In 1905 the Butokukai opened a private training institute in Sakyō, a district of Kyōto. It became known as the Dai Nippon Butokukai Budō Senmon Gakkō. Literally translated this means the “Specialized School for Budō of the Society of Martial Virtue of Greater-Japan”. Built and managed by the Butokukai, the school served the training of bujutsu-instructors – mainly kendō and jūdō – who were active in regular school education. The purpose of this institution was the same as that of the Butokukai: i.e. the practice of bujutsu and the cultivation of a samurai spirit. A main focus in the education of the bujutsu-instructors for higher school education was the study of the Japanese language and of classical Chinese texts. This was deemed necessary to ensure that the students were also able to theoretically study and understand them.

Senmon Gakkō: A Ferocious Training Regime

The Senmon Gakkō was considered as one of the best institutes for the training of martial arts instructors in the country. Admission was granted without exception to the male gender only. A minimum necessary rank in budō had to be achieved, too. In the event of failure to achieve this rank the university degree was denied.

In kendō the students in the first grade were only allowed to practice kirikaeshi (diagonal strikes to the head alternating from the left to right). In the second grade they were only allowed kiri-kaeshi and kakarigeiko (fierce repetition of techniques in the chord). Jigeiko (free fight, without scoring) was allowed only in the third and fourth grade. Strong basics and spirit were emphasized. Techniques included even grappling and brawls and other techniques unknown to modern kendō. Training was ferocious, including fatalities.

Strict Hierarchy and Evaluation

Once a month an “Evaluation Meeting” took place, hosted by the students of the fourth grade. The third and lower grades had to listen to their “sermons” and exhortations for around two hours while kneeling in seiza. In case of failures in everyday life or elsewhere, such as failing to show courtesy or satisfactory submissiveness, they were physically chastised. A pronounced sempaikohai-relationship with its hierarchical pecking order was a serious matter in this school’s tradition. Graduates of the school received a state license as middle school teachers without having to have completed a proper teacher training course or the accompanying examination.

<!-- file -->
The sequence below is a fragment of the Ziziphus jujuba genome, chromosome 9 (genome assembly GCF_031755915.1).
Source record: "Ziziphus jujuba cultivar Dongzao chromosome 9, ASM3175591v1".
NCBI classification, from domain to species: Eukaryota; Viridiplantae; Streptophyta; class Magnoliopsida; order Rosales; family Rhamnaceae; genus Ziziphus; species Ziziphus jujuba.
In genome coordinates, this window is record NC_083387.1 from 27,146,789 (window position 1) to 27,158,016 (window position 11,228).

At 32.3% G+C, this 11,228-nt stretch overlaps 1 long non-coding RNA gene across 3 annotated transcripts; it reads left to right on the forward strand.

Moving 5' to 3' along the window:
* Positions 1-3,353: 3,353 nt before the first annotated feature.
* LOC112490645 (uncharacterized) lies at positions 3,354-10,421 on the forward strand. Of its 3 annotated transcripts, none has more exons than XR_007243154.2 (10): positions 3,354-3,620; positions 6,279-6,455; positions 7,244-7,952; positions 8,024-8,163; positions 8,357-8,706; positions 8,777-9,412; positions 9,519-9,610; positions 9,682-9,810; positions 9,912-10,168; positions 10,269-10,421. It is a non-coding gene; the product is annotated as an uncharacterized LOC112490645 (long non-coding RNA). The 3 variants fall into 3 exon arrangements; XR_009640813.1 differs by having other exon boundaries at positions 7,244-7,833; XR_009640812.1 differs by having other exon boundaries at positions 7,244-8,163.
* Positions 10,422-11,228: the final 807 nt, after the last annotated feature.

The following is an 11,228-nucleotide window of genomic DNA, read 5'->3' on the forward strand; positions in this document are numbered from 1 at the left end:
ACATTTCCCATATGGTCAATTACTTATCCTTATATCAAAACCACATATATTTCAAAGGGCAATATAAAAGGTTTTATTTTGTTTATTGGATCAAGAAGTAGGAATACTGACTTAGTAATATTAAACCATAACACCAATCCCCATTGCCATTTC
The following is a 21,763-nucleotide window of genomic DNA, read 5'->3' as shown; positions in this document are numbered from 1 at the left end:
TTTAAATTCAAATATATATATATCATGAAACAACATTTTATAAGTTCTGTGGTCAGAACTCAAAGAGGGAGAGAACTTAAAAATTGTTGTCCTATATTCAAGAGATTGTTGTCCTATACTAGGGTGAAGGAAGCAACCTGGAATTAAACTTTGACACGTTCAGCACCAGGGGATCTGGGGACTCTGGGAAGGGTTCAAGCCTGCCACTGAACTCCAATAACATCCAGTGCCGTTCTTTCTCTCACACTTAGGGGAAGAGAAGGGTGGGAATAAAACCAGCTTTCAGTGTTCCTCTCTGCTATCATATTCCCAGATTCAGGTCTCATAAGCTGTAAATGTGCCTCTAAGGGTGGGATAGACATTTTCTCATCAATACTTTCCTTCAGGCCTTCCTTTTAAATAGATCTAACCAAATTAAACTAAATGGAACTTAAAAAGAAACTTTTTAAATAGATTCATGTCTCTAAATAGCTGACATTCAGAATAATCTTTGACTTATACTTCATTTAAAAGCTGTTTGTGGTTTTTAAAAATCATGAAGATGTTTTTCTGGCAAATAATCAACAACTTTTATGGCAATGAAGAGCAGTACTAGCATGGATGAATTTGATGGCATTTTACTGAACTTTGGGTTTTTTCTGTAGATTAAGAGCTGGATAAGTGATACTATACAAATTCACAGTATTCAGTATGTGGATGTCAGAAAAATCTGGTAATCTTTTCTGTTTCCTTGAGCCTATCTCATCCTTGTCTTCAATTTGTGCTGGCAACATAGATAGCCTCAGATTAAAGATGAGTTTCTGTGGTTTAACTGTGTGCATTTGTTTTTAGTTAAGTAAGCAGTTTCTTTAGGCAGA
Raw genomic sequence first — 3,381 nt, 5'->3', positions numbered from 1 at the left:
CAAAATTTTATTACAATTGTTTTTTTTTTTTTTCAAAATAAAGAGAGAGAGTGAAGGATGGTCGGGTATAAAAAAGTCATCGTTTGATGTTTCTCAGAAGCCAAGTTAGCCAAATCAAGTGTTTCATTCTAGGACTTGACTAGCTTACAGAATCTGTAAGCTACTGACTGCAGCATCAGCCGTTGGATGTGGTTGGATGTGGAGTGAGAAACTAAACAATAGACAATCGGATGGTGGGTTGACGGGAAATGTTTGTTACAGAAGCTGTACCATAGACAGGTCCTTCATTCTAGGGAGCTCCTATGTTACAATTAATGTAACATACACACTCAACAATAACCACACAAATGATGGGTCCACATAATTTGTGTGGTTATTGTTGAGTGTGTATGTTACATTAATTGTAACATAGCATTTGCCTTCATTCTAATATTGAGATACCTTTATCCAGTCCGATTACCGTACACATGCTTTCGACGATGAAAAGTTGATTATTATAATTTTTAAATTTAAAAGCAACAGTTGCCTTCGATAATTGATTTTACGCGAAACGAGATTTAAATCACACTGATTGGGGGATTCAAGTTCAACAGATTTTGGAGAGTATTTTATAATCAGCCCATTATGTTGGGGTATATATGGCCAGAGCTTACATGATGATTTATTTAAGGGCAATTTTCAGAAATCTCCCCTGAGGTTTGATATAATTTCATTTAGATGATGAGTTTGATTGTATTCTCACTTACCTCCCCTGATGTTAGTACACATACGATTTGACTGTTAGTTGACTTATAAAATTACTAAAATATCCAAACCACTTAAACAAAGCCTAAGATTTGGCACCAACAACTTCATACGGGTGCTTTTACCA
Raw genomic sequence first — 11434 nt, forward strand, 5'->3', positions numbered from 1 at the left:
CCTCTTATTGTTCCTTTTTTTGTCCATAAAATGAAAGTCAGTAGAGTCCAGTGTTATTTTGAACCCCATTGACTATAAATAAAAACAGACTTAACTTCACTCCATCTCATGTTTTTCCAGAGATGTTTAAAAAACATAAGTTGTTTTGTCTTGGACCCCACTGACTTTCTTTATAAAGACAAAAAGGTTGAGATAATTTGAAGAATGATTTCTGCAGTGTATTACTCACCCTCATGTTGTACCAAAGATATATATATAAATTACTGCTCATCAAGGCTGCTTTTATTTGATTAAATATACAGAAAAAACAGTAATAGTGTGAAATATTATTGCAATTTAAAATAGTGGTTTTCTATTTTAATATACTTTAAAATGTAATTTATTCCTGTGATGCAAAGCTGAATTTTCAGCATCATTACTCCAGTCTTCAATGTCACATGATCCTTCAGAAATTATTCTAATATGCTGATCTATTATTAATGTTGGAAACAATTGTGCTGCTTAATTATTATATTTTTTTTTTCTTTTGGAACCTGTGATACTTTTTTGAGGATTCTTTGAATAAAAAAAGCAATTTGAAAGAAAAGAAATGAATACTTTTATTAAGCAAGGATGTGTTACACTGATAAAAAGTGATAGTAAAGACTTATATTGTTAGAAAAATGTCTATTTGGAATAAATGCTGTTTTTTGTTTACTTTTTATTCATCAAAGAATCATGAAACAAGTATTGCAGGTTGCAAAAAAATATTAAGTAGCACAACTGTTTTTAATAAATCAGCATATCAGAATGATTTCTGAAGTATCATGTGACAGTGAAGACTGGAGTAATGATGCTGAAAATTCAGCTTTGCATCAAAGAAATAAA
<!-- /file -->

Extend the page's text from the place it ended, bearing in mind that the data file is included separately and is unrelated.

Budo and the Pre-War Era in Japan

From the 1920s to the 1930s budō witnessed a rapid growth, however, just as a bone in the skeleton of Japanese militarism. While militarism, colonialism, and imperialism were clearly visible already for decades, war escalated from the Manschurian Incident (1931) into the 2nd Sino-Japanese War (1937-1945) and the Pacific War (1941-1945) as part of World War II. Budō as well as the Butokukai as the most prestigious and influential institution became closely associated with ultranationalism and “Emperordom”. Japanese martial arts grew during this time primarily because they were a cog in the ideological machine of national mobilization.

Ad: A Stroll Along Ryukyu Martial Arts History by Andreas Quast

Dissolution of the Dai Nippon Butokukai abd the Senmon Gakkoo

With the defeat of Japan in 1945, the General Command of the Supreme Commander of the Allied Forces dissolved the Dai Nippon Butokukai and banned the teaching of budō in schools and universities. The Senmon Gakkō was renamed to “Kyōto Specialized School – Department of Humanities and Literature” (!!!). But it closed its gates after the last graduation ceremony in January 1947.

It was the Senmon Gakkō where the salutation “oss!” was born. It is the gross residue of an obsolete male language, bordering to the obscene, and the expression of an ideological budō closely related to ultranationalism, militarism, and imperial megalomania.

To “Oss”, or not to “Oss”? For me it is not a question!

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Traditional Shotokan Karate: What is traditional about it?

By Dr. Christian Tribowski

Many masters, associations, and Karateka claim to practice traditional Shotokan. They usually do this in order to distinguish their Karate from what is called Sports Karate. A precise definition what traditional Shotokan Karate exactly means is mostly not give. The questioner is left in the dark about the “tradition” that makes Shotokan traditional most of the time. If one keeps asking what traditional Shotokan is many respondents have a tendency to use a rhetorical loophole. According to their opinion, traditional Shotokan is exactly all that, what Sports Karate is not. In other words: It is the exact opposite.

For some questioners such an answer might be sufficient because the have a vague understanding what distinguishes both types of Karate. Or they do not care much about the differences. They just want to practice.†

Definition of Traditional Shotokan?

For the community of practitioners and the art of Shotokan itself, however, a definition ex negativo is not sufficient at all. A clear understanding about the traits of Shotokan, a definition ex positivo, is necessary. Only then we will know how to